And his early success didn’t stop there. In 1932, Wong was included in First International Exhibition of Etchings and Engravings, an exhibition at the Art Institute of Chicago that included works from Henri Matisse, Pablo Picasso, Max Beckmann, Vassily Kandinsky, Paul Klee, and other artists who now fill art-history textbooks.7 Two years later, Wong’s work was exhibited as part of the Art Institute's International Exhibition of Contemporary Prints: A Century of Progress, which included M.C. Escher, Diego Rivera, and Max Weber.8
Wong graduated from Otis in 1932, at the height of the Great Depression. Like many artists—including Willem de Kooning, Philip Guston, and Jackson Pollock—Wong found work with President Roosevelt’s Works Progress Administration (WPA). While he was involved with the WPA, he created paintings that were exhibited in public libraries and government buildings.9 Each month, Wong completed two paintings for which he was paid ninety-four dollars.10
In 1935, Wong, along with the artist Benji Okubo, was paid to paint a mural of Chinese mythology’s Eight Immortals and a dragon on the wall of Dragon’s Den, a newly opened Chinese restaurant in Los Angeles’s Chinatown. Walt Disney, among other Hollywood notables, visited the restaurant both to see the murals and dine at a time when Chinese cuisine was not yet ubiquitous. The restaurant’s owner, Eddy See, opened a gallery in the same building as the restaurant and sold the works of Wong and several other Asian American artists.11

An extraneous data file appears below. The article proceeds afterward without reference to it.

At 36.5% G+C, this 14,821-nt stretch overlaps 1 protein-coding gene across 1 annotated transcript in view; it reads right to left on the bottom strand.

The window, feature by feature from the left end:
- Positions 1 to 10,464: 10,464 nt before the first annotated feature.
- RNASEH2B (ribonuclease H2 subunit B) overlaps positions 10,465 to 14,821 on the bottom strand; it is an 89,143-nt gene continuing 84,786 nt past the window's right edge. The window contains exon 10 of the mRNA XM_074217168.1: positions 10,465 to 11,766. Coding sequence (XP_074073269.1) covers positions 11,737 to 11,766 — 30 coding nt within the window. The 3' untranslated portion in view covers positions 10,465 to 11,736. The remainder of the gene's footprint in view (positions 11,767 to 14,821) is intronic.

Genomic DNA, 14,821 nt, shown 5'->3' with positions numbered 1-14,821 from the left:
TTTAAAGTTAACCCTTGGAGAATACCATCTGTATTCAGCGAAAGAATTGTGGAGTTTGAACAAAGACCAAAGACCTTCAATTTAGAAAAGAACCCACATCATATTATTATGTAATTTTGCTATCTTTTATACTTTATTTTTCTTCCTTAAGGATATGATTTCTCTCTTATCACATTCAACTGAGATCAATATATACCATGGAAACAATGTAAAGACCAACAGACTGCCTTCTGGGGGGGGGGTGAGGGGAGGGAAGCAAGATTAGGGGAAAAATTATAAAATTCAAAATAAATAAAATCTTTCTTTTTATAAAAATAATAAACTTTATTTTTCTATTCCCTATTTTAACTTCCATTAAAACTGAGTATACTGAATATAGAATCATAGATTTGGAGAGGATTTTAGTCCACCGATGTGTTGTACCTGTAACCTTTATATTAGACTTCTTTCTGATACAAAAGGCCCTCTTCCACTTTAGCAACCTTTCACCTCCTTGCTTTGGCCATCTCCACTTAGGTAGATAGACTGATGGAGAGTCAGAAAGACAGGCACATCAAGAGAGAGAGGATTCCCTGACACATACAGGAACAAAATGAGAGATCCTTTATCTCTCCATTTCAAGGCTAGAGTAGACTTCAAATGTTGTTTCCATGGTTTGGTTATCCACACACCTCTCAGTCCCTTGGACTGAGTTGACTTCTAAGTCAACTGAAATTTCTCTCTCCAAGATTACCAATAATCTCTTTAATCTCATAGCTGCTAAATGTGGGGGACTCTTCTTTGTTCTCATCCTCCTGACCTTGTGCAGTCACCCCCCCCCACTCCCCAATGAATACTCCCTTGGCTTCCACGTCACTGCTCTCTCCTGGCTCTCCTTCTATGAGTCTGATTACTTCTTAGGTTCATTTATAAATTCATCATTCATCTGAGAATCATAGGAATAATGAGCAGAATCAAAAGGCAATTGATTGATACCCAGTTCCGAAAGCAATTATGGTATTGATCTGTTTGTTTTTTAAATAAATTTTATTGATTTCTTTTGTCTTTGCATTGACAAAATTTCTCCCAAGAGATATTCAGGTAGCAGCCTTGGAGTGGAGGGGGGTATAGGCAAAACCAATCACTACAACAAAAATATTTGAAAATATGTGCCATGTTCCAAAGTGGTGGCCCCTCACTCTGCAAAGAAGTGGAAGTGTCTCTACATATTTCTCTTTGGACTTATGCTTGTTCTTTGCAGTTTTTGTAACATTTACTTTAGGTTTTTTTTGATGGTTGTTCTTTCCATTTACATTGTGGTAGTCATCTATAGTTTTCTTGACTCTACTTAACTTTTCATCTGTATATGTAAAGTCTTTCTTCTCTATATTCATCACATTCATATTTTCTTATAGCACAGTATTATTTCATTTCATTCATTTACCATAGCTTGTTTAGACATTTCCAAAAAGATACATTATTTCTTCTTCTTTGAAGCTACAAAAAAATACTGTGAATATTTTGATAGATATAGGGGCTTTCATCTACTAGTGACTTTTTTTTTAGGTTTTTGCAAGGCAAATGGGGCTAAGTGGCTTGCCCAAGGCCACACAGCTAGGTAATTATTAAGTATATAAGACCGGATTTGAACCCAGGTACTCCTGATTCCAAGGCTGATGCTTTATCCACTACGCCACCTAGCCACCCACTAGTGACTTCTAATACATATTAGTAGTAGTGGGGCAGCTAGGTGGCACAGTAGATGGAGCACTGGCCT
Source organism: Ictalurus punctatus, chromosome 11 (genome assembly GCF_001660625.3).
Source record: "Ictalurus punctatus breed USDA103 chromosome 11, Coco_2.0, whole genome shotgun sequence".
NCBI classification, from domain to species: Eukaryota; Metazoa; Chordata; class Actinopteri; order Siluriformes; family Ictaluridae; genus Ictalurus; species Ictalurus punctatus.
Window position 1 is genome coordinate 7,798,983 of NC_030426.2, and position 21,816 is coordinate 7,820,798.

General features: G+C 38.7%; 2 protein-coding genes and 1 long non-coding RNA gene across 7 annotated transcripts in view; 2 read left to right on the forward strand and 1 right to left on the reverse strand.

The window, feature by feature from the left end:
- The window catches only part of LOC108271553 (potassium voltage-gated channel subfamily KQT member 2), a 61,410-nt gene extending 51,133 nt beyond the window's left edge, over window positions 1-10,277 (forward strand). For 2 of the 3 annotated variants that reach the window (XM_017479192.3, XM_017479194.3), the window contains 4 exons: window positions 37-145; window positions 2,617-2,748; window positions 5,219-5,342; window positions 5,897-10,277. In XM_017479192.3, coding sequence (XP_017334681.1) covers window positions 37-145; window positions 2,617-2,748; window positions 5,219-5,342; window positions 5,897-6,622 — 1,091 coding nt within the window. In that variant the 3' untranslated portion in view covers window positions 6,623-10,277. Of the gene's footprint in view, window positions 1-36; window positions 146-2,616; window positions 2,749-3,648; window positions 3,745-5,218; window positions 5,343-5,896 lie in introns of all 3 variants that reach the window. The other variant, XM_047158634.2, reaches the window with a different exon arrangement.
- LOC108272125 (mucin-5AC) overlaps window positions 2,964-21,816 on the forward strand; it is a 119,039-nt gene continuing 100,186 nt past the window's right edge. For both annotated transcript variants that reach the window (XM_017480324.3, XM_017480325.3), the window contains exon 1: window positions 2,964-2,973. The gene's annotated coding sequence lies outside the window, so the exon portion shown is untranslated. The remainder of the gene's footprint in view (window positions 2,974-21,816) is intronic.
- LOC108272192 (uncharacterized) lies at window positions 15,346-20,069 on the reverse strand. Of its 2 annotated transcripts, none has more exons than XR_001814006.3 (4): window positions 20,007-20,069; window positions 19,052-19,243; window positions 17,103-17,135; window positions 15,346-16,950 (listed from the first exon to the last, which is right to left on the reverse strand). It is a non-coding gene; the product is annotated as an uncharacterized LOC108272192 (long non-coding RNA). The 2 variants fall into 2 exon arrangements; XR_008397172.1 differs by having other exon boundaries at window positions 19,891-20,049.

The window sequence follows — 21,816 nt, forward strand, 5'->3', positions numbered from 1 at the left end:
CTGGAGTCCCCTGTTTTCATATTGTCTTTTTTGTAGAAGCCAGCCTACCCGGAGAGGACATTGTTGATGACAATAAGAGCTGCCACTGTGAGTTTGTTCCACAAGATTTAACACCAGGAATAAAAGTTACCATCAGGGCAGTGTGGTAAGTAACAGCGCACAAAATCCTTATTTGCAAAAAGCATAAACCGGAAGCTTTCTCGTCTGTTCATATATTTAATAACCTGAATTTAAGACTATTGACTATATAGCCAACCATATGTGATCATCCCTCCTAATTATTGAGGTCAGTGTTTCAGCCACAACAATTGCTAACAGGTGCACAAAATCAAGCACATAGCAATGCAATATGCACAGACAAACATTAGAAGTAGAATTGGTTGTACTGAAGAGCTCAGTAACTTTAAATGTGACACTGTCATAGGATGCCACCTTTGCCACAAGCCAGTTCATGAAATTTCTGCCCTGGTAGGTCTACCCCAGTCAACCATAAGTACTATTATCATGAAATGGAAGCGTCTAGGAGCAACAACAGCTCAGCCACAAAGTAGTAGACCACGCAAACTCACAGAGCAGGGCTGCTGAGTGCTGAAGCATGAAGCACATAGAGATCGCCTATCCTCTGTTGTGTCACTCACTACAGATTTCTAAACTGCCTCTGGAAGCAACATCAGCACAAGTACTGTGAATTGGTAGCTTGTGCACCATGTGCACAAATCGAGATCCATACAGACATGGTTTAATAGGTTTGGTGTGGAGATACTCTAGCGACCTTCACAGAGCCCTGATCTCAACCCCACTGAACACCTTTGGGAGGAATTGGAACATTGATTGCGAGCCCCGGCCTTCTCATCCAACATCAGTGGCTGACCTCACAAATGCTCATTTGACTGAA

Though Wong did not meet Disney at Dragon’s Den in 1935, Wong was feeling the pressure to support his wife and children, so he applied for a job at Walt Disney Studios in 1938. He was initially hired to work on animated shorts, and his first role was as an “in-betweener”—someone who draws the frames between movements of characters. Though not backbreaking labor, the tedious sixteen-dollar-a-week job left Wong exhausted at the end of every day, with his eyes “ready to jump out of their sockets."12 When Wong heard about the upcoming project Bambi, he read the Felix Salten book it would be based upon, Bambi, a Life in the Woods (Simon & Schuster, 1923). As he was primarily a landscape painter at the time, he was thrilled to stumble upon a story that takes place entirely outside. He created several sketches the size of postage stamps and showed them to art director Tom Codrick.